My first glimpse of the place that some call Shangri-La came on a brisk spring afternoon as we were careening along a narrow road hemmed in by sheer limestone walls. Our driver made a hairpin turn and all at once the landscape erupted into a sweep of dazzling slopes, serrated ridges and hanging valleys. In the pocket of a mountain pass called Heavena��s Gate, Hoang Tuan Anh, who also served as our guide, stopped his pickup truck so we could gaze at the vista of radiant sky that had opened up before us. This was only the beginning, Mr. Anh said, as we resumed our upward drive. a�?We will go as high as the clouds!a�?
My husband, my daughter and I had been in Vietnam nearly a month before we visited Ha Giang province in the northern reaches of the country. It was a place I had never heard of, but Vietnamese acquaintances talked about the region as if it were the Land of Oz, their eyes widening as they incanted its name (pronounced Ha ZAHNG). Worldly young Hanoians said that one could not truly consider oneself Vietnamese until having been there. Expatriate friends implored us not to squander any opportunity to experience this holy grail, far from the countrya��s deeply trodden tourist track.
Such reverence, we soon learned, was warranted, and it wasna��t just because of the regiona��s spectacular landscape. In an ever-shrinking world, Ha Giang, with its uniquely preserved tribal culture (nearly 90 percent of the population is ethnic minorities), is one of those rare places that hasna��t been corralled by modernity or prepackaged for visitors. At least, not yet. During the past two decades, as Vietnama��s lowlands and urban centers have teetered on tracks of globalization and economic development, much of this distant 5,000-square-mile province has remained detached and frozen in the past.
That isolation has been reinforced by strained politics, but in recent years, border tensions stemming from a 1979 Chinese invasion have thawed, the government has poured money into improving the provincea��s roads and other infrastructure, and new, albeit modest, hotels have arrived. Middle-class Vietnamese already appear in throngs, and foreign visitors have begun trickling in as well a�� last year some 3,500 foreign tourists visited the region. That figure seems poised to grow since the Dong Van plateau, at the provincea��s northernmost edge, was named the countrya��s firstA�Unesco-designated Global Geopark earlier this month, a status that the organization bestows on places of significant geological and cultural heritage. The 900-square-mile plateau is studded with ethereal karst formations, evidence of tectonic events that started molding the area over 400 million years ago.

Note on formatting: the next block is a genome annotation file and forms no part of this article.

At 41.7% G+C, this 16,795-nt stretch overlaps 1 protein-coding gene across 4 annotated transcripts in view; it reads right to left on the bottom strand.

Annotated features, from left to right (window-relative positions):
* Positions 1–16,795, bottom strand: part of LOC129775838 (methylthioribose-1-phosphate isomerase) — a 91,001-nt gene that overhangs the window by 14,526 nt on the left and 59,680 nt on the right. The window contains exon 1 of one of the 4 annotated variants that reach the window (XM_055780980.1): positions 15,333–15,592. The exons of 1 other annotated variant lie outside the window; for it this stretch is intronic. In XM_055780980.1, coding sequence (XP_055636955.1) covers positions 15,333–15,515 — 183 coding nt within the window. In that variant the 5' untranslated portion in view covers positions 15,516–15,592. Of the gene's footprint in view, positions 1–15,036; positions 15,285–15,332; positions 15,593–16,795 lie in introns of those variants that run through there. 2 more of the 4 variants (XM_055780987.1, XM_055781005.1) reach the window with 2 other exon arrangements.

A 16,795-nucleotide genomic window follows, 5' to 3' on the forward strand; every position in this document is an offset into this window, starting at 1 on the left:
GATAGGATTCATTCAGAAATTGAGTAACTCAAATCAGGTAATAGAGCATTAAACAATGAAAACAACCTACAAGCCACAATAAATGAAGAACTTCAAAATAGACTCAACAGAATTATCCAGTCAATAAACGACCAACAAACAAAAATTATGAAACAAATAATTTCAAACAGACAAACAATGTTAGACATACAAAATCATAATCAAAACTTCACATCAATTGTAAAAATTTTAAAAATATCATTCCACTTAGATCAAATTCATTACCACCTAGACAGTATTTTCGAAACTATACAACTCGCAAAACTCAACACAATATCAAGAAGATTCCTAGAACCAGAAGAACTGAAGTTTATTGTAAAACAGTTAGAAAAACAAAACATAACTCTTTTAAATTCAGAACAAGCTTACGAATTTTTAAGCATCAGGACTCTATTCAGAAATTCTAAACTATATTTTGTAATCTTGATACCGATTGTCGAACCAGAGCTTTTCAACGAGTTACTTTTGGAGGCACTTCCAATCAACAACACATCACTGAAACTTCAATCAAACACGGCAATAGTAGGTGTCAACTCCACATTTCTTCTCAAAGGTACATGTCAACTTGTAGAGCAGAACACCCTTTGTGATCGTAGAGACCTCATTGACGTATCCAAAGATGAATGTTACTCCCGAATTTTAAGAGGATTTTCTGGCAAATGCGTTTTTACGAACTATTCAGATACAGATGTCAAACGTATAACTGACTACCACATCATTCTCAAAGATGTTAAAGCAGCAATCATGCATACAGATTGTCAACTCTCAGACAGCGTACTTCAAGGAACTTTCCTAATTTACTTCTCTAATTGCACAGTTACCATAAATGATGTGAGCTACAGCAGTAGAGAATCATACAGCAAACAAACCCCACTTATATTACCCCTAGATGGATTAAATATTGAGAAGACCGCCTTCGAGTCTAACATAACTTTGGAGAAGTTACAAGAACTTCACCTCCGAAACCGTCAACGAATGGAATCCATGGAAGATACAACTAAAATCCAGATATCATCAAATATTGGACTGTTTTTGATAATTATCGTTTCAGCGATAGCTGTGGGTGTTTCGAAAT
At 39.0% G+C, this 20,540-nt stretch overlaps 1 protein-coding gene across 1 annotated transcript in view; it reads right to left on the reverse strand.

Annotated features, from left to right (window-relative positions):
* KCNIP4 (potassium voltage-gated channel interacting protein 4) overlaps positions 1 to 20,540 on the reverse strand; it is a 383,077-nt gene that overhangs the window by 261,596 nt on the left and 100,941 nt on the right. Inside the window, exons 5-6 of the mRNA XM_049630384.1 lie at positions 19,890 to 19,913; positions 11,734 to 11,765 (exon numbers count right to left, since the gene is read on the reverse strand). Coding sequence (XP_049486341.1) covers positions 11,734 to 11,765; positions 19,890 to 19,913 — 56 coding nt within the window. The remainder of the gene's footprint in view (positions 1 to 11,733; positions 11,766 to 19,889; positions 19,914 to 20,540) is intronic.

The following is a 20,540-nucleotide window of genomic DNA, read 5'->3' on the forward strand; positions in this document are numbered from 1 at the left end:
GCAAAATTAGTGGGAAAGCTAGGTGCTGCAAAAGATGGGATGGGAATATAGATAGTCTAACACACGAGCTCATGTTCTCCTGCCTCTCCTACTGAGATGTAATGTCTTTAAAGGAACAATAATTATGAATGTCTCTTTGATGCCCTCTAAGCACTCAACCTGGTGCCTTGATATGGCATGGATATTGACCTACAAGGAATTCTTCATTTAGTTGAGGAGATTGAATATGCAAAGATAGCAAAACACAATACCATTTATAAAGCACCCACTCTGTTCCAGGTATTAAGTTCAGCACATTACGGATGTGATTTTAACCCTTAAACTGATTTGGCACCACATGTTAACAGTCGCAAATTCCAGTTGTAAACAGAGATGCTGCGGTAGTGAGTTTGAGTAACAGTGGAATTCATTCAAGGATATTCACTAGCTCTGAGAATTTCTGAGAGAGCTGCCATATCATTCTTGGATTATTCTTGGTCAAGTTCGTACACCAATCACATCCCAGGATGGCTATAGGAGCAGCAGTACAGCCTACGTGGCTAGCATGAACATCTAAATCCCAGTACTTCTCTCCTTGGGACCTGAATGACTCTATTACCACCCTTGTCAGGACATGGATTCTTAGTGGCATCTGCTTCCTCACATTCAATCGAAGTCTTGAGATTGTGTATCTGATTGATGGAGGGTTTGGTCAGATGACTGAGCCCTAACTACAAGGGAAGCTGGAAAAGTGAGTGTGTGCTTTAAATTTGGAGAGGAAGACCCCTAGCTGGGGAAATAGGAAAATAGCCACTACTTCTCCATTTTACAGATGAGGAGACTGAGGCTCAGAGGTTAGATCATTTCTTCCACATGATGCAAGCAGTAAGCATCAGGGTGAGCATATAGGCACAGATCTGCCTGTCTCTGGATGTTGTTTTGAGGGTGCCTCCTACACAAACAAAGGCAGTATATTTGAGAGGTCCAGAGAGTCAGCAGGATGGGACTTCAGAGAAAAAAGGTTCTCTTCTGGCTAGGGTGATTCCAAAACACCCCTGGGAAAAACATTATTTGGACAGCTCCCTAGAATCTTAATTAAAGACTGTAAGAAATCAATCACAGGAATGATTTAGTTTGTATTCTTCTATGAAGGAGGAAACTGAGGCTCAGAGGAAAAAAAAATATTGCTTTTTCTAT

It was that plateau that beckoned to us, as it does to most travelers who venture to the region.
The overnight train from Hanoi deposited us at dawn in Lao Cai, a blustery northern city about 70 miles west of Ha Giang. There we boarded a crammed local bus that chugged for eight hours through misty hills. We spent part of the afternoon lodged in a mudslide, only to be rescued by a hydraulic backhoe doubling as a tow truck. Our 11-month-old daughter craned her head and stared quizzically through it all, as if we were toting her through some particularly mountainous corner of the Upper West Side.